Gods Will Be Watching is best described as a point and click game with the difficult decisions of a Telltale Games title and the management skills (and luck) needed to successfully complete a game of FTL: Faster Than Light. Before I started I was warned that I was going to fail a lot, but nothing prepared me for what I was about to experience.
The beginning of Gods Will Be Watching takes place around 2257 AD and introduces you to a crew of pixel sprite characters from the Everdusk Company huddled for warmth around a campfire; Sgt Burden, Sarah, Jack, Donald and Dr Zenesz. Abandoned on this frozen planet by the bioterrorist group, Xenolifer, each of these characters has their own story of difficult decisions to tell and it is the task of the player to work through each of these scenarios that will affect the overall narrative outcome of the game.
Chapter One takes place on a space station one year before the crew are left on their frozen wasteland and follows Jack’s story as he and a group of Xenolifer freedom fighters attempt to hack a computer system to secure research data about the Medusea Virus. It’s not quite as simple as that though as the player will have to manage the four hostages the crew have secured, fend off the ever-creeping squad of Constellar Federation soliders and ensure that the ships security system doesn’t shut down their hacking attempt.
Gods Will Be Watching is at its core a management sim game. Rather than taking the traditional point and click approach of searching an area, finding items and combining them to pass obstacles, the player has to interact with various characters and items in the environment to complete their goal. These come in the form of two types of actions; green actions which are “free”, and red actions which consume game time and resources. It’s essentially best to think of each red action as a “turn” when the environment will then begin to react. Hostages will freak out, the squad will move forward, and your hacking progress increases.
As I mentioned at the start, this game is incredibly goddamn hard and I struggled to even get past Chapter One – the closest until I finally cracked it being getting to 92% on my hacking progress which took me a good few hours. I found this mostly due to my inability to truly gauge at what level of panic my hostages were at and deciding a suitable way to react to them. For the hostages in particular, you have to rely a lot on reading body language and this is incredibly difficult when you’re dealing with pixel sprites as animation is fairly limited. The art style does work well for the game, but it’s sections like this where it really shows to be a hindrance.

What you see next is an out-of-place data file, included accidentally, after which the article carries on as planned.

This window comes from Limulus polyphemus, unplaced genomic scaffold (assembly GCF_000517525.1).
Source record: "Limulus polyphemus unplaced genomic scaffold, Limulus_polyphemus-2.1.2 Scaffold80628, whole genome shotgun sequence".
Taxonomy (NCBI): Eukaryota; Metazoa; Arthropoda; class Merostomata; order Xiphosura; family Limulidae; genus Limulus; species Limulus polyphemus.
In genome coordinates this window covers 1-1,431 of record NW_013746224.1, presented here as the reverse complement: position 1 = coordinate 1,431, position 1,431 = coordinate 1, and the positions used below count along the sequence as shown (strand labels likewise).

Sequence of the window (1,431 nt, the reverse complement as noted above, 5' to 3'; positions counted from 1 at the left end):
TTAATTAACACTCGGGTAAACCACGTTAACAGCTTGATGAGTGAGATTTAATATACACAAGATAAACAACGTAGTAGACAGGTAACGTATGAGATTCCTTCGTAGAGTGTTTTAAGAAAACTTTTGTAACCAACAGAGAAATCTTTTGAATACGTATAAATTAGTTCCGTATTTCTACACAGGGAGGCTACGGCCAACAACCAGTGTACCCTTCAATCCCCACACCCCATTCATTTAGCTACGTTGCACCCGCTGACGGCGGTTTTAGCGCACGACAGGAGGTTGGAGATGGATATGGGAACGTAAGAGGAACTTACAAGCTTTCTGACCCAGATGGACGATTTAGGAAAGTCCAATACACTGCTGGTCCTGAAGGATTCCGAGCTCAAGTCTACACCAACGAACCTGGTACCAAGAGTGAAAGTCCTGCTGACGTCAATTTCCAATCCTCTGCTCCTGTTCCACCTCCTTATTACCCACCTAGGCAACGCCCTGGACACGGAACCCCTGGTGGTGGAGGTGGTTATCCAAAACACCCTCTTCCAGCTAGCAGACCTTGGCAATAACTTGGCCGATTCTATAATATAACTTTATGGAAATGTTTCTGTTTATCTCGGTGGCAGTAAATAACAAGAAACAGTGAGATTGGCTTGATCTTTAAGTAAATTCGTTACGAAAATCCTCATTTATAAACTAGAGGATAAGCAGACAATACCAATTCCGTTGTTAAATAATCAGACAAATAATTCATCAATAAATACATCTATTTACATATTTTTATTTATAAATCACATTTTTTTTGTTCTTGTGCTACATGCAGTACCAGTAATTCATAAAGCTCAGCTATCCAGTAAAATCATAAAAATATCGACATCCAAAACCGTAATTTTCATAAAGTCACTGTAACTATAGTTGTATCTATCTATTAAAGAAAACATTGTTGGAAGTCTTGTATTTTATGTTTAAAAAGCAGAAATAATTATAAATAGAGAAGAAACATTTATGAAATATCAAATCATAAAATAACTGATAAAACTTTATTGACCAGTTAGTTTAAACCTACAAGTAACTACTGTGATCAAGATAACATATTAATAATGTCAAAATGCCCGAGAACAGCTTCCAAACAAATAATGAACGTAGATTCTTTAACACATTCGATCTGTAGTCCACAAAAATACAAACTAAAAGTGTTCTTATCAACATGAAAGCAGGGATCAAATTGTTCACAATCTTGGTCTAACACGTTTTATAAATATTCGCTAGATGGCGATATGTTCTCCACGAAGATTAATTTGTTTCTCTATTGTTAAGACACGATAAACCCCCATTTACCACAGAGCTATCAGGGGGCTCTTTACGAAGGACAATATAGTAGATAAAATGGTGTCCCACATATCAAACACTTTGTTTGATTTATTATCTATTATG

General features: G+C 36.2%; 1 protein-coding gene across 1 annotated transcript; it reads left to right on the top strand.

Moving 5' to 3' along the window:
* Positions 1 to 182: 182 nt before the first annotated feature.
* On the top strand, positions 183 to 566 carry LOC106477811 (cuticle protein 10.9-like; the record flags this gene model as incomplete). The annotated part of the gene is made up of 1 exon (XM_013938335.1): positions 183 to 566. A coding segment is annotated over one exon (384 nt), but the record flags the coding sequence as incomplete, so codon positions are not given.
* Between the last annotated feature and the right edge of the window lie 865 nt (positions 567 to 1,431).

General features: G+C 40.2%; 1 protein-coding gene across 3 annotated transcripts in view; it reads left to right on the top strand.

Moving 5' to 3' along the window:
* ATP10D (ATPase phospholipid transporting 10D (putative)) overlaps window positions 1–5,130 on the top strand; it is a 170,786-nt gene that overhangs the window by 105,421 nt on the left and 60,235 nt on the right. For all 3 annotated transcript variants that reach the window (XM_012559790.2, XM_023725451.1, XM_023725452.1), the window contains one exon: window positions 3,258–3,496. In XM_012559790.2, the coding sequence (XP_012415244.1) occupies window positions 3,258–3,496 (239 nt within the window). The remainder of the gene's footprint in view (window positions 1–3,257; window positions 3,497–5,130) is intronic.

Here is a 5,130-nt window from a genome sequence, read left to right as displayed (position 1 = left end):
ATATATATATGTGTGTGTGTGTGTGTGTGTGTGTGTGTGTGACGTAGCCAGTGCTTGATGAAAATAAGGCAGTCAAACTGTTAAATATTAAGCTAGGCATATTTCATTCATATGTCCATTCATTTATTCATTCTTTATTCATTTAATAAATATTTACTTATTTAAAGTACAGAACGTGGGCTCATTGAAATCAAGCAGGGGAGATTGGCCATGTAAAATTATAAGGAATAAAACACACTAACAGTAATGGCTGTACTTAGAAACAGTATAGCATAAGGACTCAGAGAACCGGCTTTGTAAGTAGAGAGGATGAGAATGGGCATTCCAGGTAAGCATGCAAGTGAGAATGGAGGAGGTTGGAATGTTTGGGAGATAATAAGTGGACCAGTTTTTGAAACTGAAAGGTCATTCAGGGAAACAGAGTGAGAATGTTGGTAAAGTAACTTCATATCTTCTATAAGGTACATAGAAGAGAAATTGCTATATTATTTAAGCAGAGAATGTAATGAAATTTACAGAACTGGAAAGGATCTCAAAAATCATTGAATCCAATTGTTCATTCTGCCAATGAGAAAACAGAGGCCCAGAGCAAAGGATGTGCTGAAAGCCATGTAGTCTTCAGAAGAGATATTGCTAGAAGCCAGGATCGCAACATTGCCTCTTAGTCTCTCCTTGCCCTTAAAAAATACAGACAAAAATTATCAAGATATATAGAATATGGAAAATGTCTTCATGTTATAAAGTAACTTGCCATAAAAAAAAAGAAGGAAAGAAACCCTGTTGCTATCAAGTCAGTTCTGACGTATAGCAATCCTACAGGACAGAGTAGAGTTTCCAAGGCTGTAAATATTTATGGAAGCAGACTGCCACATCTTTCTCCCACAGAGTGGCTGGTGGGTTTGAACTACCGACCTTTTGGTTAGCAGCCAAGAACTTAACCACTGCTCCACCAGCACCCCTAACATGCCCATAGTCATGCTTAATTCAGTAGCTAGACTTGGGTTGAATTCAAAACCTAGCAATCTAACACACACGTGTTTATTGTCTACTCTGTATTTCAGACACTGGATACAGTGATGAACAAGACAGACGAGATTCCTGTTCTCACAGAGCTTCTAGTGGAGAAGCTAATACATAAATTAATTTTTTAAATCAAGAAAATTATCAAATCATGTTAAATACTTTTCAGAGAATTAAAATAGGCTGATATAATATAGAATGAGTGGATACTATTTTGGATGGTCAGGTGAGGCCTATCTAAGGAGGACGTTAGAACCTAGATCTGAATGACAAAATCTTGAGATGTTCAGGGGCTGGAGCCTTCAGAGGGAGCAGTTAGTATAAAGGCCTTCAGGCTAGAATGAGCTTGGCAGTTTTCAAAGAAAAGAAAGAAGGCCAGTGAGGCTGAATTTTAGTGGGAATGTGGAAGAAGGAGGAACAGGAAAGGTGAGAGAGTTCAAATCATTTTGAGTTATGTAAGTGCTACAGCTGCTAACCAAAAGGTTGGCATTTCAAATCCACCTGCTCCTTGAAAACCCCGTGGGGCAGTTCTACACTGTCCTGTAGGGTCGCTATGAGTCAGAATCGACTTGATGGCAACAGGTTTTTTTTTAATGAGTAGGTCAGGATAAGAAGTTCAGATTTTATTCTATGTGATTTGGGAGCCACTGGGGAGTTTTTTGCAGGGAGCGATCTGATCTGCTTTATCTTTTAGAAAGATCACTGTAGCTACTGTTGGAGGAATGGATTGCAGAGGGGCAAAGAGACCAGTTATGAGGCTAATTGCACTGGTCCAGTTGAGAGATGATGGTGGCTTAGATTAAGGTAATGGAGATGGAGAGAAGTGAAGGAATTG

It’s situations like this that show that there is a hell of a lot of trial and error when it comes to successfully completing Gods Will Be Watching. I only managed to get to my 92% playthrough on my fourth attempt after I had tried to work out the body language of all the hostages, what affect each action has on them, and the best way to balance pushing back the attacking unit and speeding up my hacking. Even with only three things to focus on, there’s a hell of a lot to think about and even with a set plan of actions, a random event can throw things out of sync very quickly.
At the end of each chapter, the game will display a summary screen as you receive your judgement from the “Gods” with some data about your playthrough, showing how many challenges you completed and the “attitude” of your playstyle – hard or soft. Much like Telltale Games The Walking Dead series of titles, it also shows you the global statistics for players around the world for you to compare your playstyle with – a nice touch to see how much more or less of a total balls up you made of that particular scenario.
Chapter One is merely a taste of what’s to come though. Throughout the game players will have to deal with other difficult scenarios such as biological weapon prevention, torture (what’s a good moral dilemma game without a torture scenario?) and wilderness survival – a subject that was touched upon in a browser-based demo version of the game made as part of a 72 hour game jam before it became this new fully fledged title.
Overall, Gods Will Be Watching is a fantastic brain-buster that masks mentally challenging puzzle scenarios with simple point and click mechanics. I must admit that I am growing a little weary of this particular pixel art style, especially when it causes complications with the gameplay, but it does work well with the theme and tone of the game. It’s due for full release on PC on July 24th and if you’re a fan of games like FTL and The Walking Dead, I highly recommend picking it up.
Gods Will Be Watching is scheduled for release on July 24th for PC.